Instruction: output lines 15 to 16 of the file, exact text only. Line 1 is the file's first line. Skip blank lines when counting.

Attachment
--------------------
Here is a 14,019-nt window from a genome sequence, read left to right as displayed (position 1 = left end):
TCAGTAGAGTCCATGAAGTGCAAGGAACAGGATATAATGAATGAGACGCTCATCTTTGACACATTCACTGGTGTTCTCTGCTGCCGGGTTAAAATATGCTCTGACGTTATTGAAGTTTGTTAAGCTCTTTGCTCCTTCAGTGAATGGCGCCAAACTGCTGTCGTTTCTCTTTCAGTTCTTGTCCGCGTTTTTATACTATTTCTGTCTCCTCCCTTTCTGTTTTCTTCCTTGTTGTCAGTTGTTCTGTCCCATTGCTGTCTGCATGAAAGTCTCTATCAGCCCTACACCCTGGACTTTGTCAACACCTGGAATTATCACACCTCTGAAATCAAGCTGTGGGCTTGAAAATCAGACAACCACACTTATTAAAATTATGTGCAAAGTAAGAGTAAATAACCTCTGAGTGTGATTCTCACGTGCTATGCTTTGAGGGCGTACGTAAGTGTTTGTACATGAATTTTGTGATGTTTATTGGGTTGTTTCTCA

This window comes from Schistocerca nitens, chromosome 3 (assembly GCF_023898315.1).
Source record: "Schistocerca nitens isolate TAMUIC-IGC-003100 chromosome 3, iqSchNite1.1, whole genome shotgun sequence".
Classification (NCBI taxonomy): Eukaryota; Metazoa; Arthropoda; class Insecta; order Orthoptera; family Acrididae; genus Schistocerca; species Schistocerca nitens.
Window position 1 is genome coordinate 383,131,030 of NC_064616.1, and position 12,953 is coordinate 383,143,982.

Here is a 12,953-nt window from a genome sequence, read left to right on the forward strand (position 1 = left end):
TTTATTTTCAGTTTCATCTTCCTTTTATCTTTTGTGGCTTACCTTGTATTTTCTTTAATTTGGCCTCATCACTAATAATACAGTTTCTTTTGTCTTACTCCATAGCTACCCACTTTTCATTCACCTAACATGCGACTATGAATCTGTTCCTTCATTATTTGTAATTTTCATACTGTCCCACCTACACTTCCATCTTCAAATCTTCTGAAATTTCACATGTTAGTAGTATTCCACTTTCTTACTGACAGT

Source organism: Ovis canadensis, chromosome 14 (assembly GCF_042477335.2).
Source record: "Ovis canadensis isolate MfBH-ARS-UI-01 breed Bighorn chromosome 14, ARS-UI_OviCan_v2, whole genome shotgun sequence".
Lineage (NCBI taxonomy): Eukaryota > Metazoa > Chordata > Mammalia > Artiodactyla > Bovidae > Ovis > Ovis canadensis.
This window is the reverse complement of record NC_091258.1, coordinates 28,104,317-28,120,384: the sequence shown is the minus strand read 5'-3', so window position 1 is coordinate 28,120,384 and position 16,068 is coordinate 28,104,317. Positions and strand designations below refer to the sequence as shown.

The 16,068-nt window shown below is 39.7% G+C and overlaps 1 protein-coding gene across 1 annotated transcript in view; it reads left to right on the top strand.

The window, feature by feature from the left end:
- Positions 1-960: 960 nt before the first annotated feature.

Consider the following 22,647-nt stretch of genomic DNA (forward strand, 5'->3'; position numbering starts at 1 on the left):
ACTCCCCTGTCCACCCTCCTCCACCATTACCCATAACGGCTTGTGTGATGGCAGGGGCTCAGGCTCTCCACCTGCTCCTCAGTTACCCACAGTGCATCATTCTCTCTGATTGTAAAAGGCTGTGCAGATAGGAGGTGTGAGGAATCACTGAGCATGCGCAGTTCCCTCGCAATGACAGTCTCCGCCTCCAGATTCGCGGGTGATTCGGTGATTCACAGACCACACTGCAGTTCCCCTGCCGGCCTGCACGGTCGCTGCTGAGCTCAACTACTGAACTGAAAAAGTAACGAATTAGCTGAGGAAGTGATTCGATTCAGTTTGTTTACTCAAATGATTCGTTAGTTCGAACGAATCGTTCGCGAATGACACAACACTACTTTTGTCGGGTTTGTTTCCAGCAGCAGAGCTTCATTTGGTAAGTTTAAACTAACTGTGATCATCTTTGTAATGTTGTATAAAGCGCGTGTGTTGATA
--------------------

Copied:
- Positions 1-960: 960 nt before the first annotated feature.

Consider the following 22,647-nt stretch of genomic DNA (forward strand, 5'->3'; position numbering starts at 1 on the left):